By noon, the remains of the bus had been towed away. Carpeted seats and passengers’ purses and backpacks had been cleared from the road.
Bodies that had lined the side of the road in white bags were removed, two at a time, in a slow procession of coroner’s vans.
Officials said the bus did not have seat belts. As a result, some of the victims suffered facial injuries involving soft tissue and bones and may require plastic surgery, said Dr. Ricard Townsend at Desert Regional Medical Center.
Investigators will look at whether the driver fell asleep, had a heart attack or was under the influence of alcohol or drugs, Abele said. They will also investigate the possibility of a mechanical failure.
Authorities hope to recover a data recorder that would reveal how fast the bus was traveling and whether the driver braked before impact. The bus, manufactured in 1996, may not have one on board, officials said.
“Essentially, we just don’t have all the pieces to the puzzle,” Abele said. “We may not be able to determine exactly why the accident occurred because the driver has been killed.”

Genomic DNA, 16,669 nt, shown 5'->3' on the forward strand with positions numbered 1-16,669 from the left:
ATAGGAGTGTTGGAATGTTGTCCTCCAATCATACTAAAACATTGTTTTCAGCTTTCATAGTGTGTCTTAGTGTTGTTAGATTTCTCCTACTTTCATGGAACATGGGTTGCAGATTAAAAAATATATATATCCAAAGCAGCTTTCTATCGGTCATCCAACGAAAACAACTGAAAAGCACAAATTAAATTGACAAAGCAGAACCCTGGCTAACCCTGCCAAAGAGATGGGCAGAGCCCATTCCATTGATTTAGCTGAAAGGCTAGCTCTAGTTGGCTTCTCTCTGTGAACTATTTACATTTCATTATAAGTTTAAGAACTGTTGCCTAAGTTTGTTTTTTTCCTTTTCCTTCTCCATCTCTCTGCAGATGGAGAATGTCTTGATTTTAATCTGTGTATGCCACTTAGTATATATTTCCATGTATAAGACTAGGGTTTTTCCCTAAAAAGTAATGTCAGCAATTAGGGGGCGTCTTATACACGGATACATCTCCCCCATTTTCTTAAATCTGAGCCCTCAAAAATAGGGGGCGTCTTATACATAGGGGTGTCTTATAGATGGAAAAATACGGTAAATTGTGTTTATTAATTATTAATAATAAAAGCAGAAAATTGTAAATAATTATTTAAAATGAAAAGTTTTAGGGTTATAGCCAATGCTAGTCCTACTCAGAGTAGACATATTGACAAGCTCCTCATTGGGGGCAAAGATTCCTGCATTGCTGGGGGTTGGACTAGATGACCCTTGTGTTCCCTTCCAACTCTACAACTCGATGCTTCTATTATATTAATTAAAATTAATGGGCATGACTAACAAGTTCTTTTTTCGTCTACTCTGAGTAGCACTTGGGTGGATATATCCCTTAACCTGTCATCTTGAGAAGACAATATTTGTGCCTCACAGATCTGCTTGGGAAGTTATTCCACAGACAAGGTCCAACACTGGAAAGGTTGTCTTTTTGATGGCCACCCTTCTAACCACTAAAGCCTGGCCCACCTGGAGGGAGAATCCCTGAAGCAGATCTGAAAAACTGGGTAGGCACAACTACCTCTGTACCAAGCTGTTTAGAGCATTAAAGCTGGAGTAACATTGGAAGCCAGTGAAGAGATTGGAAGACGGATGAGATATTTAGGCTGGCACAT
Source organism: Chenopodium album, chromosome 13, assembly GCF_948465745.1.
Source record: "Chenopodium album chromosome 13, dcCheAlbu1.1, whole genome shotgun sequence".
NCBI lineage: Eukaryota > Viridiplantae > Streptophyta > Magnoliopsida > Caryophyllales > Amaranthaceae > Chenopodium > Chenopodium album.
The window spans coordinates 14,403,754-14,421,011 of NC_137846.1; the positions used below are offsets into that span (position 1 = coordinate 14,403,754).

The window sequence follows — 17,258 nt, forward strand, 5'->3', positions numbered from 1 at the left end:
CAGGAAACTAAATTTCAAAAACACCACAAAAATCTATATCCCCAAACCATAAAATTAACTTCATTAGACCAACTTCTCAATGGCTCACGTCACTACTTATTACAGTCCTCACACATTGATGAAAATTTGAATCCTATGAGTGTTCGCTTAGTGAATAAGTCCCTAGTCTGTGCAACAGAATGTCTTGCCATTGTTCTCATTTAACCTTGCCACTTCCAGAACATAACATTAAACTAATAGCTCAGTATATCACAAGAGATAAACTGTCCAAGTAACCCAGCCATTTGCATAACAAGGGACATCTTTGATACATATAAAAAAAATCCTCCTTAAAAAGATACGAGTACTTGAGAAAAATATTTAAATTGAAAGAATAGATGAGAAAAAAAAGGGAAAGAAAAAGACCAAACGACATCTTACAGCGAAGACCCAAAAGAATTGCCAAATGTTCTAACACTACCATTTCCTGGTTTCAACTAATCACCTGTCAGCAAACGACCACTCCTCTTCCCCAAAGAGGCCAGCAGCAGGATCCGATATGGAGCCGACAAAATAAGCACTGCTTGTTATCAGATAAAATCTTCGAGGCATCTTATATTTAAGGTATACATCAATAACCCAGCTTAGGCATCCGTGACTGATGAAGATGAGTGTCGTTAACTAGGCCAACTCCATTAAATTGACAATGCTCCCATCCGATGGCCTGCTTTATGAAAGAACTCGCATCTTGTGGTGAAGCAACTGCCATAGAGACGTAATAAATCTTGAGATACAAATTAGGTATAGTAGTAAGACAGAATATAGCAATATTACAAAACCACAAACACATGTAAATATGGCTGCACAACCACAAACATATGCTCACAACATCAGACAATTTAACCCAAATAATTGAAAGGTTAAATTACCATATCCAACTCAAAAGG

Passengers said they boarded the USA Holiday bus Saturday night at the intersection of Olympic Boulevard and Vermont Avenue for a trip to the Red Earth Casino in Thermal.
In the past, the bus company had used Facebook and Instagram to advertise such trips, saying a $20 ticket covered round-trip travel and 4½ hours of gambling.
The company has advertised similar trips from the San Fernando Valley and Southeast Los Angeles to Las Vegas and casinos across Southern California.
Identifying the victims and some survivors could take days, Abele said, because some were not carrying identification cards or were separated from their belongings when they were taken to the hospital.
The family of Rosalba Ruiz emerged from the Riverside County coroner’s office in tears. The 53-year-old mother of three and grandmother of five from Los Angeles was killed in the crash, said Claudio Fernandez, who said Ruiz was married to his uncle.